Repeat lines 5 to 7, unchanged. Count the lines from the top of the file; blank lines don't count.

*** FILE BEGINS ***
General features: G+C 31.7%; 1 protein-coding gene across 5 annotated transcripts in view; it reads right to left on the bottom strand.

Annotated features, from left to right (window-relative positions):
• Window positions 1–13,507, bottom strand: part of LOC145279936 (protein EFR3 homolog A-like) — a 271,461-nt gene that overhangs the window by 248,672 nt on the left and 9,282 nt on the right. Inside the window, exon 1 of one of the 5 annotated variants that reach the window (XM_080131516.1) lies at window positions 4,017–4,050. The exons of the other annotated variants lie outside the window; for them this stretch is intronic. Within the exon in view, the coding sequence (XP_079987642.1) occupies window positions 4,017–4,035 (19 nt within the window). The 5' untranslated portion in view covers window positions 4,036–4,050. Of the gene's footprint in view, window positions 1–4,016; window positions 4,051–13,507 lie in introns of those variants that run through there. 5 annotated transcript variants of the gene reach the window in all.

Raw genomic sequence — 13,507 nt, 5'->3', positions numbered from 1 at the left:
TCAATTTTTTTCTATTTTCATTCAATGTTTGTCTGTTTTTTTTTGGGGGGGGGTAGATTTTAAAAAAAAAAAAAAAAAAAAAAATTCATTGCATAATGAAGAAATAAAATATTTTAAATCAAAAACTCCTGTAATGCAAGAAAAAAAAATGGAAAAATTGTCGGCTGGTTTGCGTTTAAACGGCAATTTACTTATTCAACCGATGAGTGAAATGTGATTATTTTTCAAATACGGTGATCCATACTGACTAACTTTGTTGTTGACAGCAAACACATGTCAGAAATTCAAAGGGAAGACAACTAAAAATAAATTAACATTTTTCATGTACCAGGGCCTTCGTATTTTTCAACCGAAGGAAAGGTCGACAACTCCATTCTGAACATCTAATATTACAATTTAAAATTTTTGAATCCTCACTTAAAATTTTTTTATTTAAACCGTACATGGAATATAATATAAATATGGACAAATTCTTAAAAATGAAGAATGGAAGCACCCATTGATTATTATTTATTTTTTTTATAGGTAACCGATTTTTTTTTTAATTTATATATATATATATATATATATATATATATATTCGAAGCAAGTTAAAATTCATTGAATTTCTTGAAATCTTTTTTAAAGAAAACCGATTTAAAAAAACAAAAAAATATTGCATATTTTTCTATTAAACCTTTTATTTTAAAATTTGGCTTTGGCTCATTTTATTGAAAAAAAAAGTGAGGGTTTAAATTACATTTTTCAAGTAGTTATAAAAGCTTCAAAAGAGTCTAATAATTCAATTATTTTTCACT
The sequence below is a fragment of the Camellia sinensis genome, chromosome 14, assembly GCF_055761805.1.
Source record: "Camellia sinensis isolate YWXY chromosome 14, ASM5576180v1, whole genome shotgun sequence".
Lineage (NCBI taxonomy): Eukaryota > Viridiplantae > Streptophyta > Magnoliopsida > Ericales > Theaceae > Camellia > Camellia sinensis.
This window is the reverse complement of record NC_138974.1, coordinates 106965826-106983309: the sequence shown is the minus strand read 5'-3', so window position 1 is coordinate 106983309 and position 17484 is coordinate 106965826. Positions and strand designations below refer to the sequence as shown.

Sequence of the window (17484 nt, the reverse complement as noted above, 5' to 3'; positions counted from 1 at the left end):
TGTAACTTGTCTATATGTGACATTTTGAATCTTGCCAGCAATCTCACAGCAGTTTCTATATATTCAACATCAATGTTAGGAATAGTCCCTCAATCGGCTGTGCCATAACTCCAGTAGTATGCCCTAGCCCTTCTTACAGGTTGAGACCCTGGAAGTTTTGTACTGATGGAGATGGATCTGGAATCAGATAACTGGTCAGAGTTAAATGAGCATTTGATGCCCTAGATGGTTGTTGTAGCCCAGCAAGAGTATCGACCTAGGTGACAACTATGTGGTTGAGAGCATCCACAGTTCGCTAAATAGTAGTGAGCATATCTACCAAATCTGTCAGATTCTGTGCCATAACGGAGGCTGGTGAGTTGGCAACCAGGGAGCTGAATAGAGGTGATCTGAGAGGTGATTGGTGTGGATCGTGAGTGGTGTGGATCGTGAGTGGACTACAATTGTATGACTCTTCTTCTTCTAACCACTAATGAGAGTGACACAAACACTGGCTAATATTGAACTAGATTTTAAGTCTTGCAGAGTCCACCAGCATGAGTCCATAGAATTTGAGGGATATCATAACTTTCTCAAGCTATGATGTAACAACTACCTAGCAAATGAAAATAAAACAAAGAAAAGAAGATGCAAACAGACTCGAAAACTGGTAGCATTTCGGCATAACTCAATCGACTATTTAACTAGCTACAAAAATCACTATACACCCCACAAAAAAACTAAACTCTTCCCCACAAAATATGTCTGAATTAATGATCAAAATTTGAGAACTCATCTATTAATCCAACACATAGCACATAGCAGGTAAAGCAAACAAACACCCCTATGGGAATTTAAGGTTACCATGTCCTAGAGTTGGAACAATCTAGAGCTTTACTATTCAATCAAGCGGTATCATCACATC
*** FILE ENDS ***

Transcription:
TCAATTTTTTTCTATTTTCATTCAATGTTTGTCTGTTTTTTTTTGGGGGGGGGTAGATTTTAAAAAAAAAAAAAAAAAAAAAAATTCATTGCATAATGAAGAAATAAAATATTTTAAATCAAAAACTCCTGTAATGCAAGAAAAAAAAATGGAAAAATTGTCGGCTGGTTTGCGTTTAAACGGCAATTTACTTATTCAACCGATGAGTGAAATGTGATTATTTTTCAAATACGGTGATCCATACTGACTAACTTTGTTGTTGACAGCAAACACATGTCAGAAATTCAAAGGGAAGACAACTAAAAATAAATTAACATTTTTCATGTACCAGGGCCTTCGTATTTTTCAACCGAAGGAAAGGTCGACAACTCCATTCTGAACATCTAATATTACAATTTAAAATTTTTGAATCCTCACTTAAAATTTTTTTATTTAAACCGTACATGGAATATAATATAAATATGGACAAATTCTTAAAAATGAAGAATGGAAGCACCCATTGATTATTATTTATTTTTTTTATAGGTAACCGATTTTTTTTTTAATTTATATATATATATATATATATATATATATATATTCGAAGCAAGTTAAAATTCATTGAATTTCTTGAAATCTTTTTTAAAGAAAACCGATTTAAAAAAACAAAAAAATATTGCATATTTTTCTATTAAACCTTTTATTTTAAAATTTGGCTTTGGCTCATTTTATTGAAAAAAAAAGTGAGGGTTTAAATTACATTTTTCAAGTAGTTATAAAAGCTTCAAAAGAGTCTAATAATTCAATTATTTTTCACT
The sequence below is a fragment of the Camellia sinensis genome, chromosome 14, assembly GCF_055761805.1.
Source record: "Camellia sinensis isolate YWXY chromosome 14, ASM5576180v1, whole genome shotgun sequence".